The Last Jedi, directed by Rian Johnson, is the eight film (ninth, if you count the spin off, Rogue One, 2016), in the Star Wars saga, occurring after the events of The Force Awakens (2015). Rey (played by Daisy Ridley), a young Jedi hopeful, who was first introduced in The Force Awakens, has been developing her newfound abilities and seeks out famed Jedi and now recluse, Luke Skywalker (played by Mark Hamill). Meanwhile, The Resistance under the leadership of Leia Organa, continues to battle with The First Order, led by Snoke and General Hux, as well as, Kylo Ren (Han Solo and Leia Organa’s son). The Last Jedi is an exciting follow-up to The Force Awakens that features some of the series’ best action and dramatic moments.
The Last Jedi is not just solely a retread of The Empire Strikes Back (1980). Instead, the film goes off in its own direction, and is not afraid to take risks. The opening scene is an exciting large battle where we see The Resistance attacking The First Order, and that’s exactly where this film’s strength lies, with its characters and their decisions. As the protagonist, Rey’s character has matured, is determined to better her Jedi skills, and refuses to give up on Luke. Her interactions with Luke, who doesn’t want anything to do with her, and her telepathic abilities reveal much about her character. Mark Hamill is quite excellent as Luke Skywalker. We’ve seen him play the character before, but not in such a weary and emotional state. Watching Luke relate his failures to Rey is a great scene. Adam Driver is back as Kylo Ren with his character being far more complex since killing his father, Han Solo, in The Force Awakens.
Much of the cast from The Force Awakens returns. John Boyega is as charming as ever as Finn, and his pairing with Rose Tico (played by newcomer Kelly Marie Tran) is cool. These two get into all sorts of trouble together, some of a bit tedious (like the plot involving Rose’s sister), while most of it is actually fun to watch. Oscar Isaac is back as Poe Dameron, a Resistance pilot, who eventually plans a revolt against Vice Admiral Holdo (played by Laura Dern). Poe is as reckless as ever, though he’s still a good guy. Andy Serkis returns as Supreme Ruler Snoke, and actually has a lot to do this time. While Domnhall Gleeson, back as General Hux, appears less confident than before and somewhat overly dramatic, perhaps for comedic effect. BB-8, a droid, returns, and some of the more clapworthy moments of the film came from his character. Chewbacca, R2-D2, and C-3PO all appear, with Chewy having one of the best comedic moments in the film when he scares off a “porg”, an alien sea-bird. This is Carrie Fisher’s last film, and in it she has a lot of great emotional scenes. It is an admirable send-off, with director, Rian Johnson, managing to give her a great finale.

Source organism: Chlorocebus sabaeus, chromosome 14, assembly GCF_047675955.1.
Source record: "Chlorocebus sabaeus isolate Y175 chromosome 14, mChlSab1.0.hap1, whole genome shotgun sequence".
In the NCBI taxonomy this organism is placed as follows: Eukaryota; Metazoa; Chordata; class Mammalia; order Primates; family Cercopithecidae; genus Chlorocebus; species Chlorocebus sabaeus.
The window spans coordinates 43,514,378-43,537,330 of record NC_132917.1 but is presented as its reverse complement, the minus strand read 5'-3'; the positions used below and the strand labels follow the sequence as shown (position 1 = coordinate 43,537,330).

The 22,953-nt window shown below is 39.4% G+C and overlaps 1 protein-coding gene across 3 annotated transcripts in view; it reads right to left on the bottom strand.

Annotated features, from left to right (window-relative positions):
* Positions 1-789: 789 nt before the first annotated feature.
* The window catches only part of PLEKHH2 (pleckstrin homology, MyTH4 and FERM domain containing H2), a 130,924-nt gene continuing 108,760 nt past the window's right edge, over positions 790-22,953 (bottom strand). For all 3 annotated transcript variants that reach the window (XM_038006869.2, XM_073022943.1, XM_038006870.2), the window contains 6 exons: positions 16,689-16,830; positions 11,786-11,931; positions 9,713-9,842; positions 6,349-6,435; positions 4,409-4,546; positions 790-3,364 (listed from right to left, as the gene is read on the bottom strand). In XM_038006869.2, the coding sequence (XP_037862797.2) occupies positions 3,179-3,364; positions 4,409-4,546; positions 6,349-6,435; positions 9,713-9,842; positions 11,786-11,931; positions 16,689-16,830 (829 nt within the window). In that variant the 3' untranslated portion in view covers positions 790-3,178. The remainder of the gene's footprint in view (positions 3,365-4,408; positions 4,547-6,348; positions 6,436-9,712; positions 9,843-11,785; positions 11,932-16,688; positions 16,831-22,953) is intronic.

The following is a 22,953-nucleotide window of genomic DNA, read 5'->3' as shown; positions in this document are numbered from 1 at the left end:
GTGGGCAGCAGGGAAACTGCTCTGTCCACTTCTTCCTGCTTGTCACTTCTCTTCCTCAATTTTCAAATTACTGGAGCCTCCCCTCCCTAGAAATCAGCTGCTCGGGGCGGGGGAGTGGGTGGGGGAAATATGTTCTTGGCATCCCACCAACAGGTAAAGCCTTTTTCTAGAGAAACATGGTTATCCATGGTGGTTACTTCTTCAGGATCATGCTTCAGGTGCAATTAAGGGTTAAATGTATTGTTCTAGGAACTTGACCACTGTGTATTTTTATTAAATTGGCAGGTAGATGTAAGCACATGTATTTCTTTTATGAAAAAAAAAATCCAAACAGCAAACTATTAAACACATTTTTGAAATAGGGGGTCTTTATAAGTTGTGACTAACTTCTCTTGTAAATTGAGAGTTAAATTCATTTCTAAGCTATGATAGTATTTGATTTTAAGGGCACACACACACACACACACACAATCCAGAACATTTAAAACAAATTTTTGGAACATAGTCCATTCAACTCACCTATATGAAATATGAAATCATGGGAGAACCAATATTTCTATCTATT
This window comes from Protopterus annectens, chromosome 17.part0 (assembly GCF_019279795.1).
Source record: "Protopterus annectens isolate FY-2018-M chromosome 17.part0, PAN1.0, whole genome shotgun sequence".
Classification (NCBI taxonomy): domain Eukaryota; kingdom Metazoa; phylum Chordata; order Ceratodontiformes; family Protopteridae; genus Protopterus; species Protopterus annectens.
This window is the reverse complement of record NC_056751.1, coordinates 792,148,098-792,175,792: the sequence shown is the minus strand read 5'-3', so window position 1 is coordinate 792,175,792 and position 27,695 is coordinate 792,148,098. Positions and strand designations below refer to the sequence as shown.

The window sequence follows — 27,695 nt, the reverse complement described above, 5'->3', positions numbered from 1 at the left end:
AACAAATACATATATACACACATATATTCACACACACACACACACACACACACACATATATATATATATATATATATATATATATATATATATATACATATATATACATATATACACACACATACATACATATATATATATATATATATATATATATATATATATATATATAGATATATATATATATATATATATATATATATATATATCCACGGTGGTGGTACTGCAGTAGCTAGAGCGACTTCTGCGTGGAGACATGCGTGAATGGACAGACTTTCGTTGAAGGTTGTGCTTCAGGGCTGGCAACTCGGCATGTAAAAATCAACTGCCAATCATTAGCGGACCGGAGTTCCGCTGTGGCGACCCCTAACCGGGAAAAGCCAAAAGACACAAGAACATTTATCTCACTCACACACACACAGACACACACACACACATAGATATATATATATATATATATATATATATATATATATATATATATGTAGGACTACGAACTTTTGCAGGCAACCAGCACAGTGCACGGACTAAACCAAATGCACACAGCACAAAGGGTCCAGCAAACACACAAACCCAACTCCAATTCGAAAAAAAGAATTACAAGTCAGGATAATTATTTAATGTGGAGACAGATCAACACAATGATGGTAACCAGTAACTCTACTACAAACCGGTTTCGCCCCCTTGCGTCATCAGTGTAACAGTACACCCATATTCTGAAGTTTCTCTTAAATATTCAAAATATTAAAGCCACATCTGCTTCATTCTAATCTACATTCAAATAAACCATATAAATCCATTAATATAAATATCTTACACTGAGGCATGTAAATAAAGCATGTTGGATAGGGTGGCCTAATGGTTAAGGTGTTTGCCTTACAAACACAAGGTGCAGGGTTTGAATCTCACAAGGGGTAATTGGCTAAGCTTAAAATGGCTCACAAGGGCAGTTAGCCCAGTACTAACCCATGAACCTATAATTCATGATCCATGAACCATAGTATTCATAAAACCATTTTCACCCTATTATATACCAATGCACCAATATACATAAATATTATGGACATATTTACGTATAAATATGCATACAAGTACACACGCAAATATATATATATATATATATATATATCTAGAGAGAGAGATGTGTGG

In terms of visual effects and fantasy world-building, there’s a lot in here. The effects are some of the best Star Wars has yet to offer. The effects on Snoke, in particular, are some of the best I’ve seen this year, and he looks better than he did in The Force Awakens. The Last Jedi features a nice variety of new planets and creatures, too. Some of the aliens on Ahch-To are quite clever. They’ve got space birds, animals, and porgs. While they are cute, porgs are the most blatantly designed “sell toys” I’ve seen in awhile. Nevertheless, I was constantly impressed by the special effects in this film.
The action and lightsaber sequences are very good, too. Possibly my favorite being a Jedi dual team-up that involves some guards being taken on. The lightsabers are in full force, and as is usually the case with a Star Wars film, it’s awesome to see two Jedi-wheelers take down the enemy. It’s a great fight.
Any good Star Wars film needs a great musical score and The Last Jedi does not disappointment in that regard. John Williams is eighty-five years old, and he’s still showing the young-ins how to do film music right. The music is not especially different, but there are a few new themes that are quite good, including a nice theme for Rose, a new theme attributed to Luke developed from Rey’s own theme, and a piece of fun casino source music played for the Canto Bright casino scene. I especially liked the use of “The Force” theme, while it doesn’t have very much variation in the film, it does build and build until the climax, where it completely blasts out. It’s great.
Star Wars: The Last Jedi has some pacing issues, and plot problems, but in terms of Star Wars’ films, it’s one of my favorites, thus far. I would like to see the film again. It’s absolutely one of the best cinema experiences I’ve had all year. If you’re a fan of “The Force”, get off your seat and go see it at the cinema. More than likely, you won’t regret it.
Playing at the Nugget Theaters Monday Thru Friday at 3:30 (3D), 5:00, 6:30 PM, and Wednesday Thru Saturday at 12:30, 2:00, 3:30 (3D), 5:00, 6:30, 8:00, and 9:25 PM (3D) - Special Christmas screenings.